In the 15th century, during the age of gunpowder when the cannon came to dominate the battlefield, a new style of fortification evolved in Europe. Roughly resembling the shape of a star, these fortifications had many triangular bastions, specifically designed to cover each other, and a wide ditch. In order to counteract the cannon balls, defensive walls were made lower and thicker and were protected by gently sloping banks of earth called glacis in front of ditches so that the walls were almost totally hidden from horizontal artillery fire. The new fortification became so popular that the design was swiftly adopted by other nations as far as India and Japan.
Fort Bourtange is such a star fort located in the village of Bourtange, Groningen, Netherlands. It was built in 1593 under the orders of William the I of Orange, to control the only road between Germany and the city of Groningen, which was controlled by the Spaniards during the time of the Eighty Years’ War.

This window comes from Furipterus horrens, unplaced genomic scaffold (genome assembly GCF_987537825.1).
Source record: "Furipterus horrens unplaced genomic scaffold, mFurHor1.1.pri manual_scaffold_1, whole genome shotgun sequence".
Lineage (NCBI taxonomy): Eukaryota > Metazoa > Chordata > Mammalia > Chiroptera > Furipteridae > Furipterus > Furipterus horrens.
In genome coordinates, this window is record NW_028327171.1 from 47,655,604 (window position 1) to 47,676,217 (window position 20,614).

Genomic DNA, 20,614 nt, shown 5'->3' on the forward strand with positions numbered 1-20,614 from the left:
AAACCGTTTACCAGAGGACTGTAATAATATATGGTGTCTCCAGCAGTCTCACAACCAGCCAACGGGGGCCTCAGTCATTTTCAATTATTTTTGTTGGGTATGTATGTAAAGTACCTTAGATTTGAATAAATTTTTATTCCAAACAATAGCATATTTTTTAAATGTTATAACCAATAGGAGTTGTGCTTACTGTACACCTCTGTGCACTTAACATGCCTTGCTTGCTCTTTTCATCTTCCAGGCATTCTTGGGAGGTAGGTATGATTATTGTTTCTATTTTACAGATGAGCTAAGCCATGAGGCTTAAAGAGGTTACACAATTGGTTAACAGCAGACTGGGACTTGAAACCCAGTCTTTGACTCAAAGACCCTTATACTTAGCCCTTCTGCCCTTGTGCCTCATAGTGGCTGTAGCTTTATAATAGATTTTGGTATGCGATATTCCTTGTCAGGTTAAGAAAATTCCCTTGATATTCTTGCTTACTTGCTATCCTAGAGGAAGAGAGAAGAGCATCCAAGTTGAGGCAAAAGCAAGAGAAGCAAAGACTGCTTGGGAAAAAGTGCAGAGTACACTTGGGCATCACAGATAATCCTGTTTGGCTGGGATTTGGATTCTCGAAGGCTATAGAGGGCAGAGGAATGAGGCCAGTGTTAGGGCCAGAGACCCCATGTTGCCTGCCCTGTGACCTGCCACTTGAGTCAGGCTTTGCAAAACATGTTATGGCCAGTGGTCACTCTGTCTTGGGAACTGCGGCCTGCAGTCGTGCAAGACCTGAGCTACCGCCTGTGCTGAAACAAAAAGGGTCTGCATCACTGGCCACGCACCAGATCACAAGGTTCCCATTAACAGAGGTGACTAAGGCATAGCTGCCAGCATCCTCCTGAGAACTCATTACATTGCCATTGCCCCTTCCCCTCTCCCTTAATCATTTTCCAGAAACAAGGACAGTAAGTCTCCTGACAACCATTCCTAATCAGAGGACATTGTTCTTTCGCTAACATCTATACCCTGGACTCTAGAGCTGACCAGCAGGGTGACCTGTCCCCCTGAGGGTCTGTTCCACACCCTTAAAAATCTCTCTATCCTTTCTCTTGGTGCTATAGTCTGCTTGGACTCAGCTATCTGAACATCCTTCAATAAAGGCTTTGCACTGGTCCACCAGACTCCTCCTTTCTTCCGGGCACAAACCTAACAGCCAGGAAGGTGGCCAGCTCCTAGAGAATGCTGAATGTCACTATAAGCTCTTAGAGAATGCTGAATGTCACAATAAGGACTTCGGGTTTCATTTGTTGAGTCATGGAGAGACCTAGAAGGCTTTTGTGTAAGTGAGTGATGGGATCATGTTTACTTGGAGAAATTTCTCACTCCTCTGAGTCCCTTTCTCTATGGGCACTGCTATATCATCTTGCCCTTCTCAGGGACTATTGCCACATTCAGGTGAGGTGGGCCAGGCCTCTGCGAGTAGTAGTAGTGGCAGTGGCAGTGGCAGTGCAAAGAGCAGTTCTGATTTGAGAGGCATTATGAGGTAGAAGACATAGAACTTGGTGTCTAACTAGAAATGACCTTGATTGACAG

During the Eighty Years’ War, the Spaniards had control over Groningen and the road leading from there to Germany. William, the leader of the Netherlands, saw it necessary to break off communications between Groningen and Germany. He decided that it would be optimal to build a fortification on the Bourtange passage, which was the main road leading to Germany. The fort was completed in 1593 in the design of a star with a network of canals and lakes which were used as moats. At its heart was a central square with streets that led directly to various bastions within the protective moat. At the very year of its completion, Spanish forces tried to besiege it but the attack ended in failure.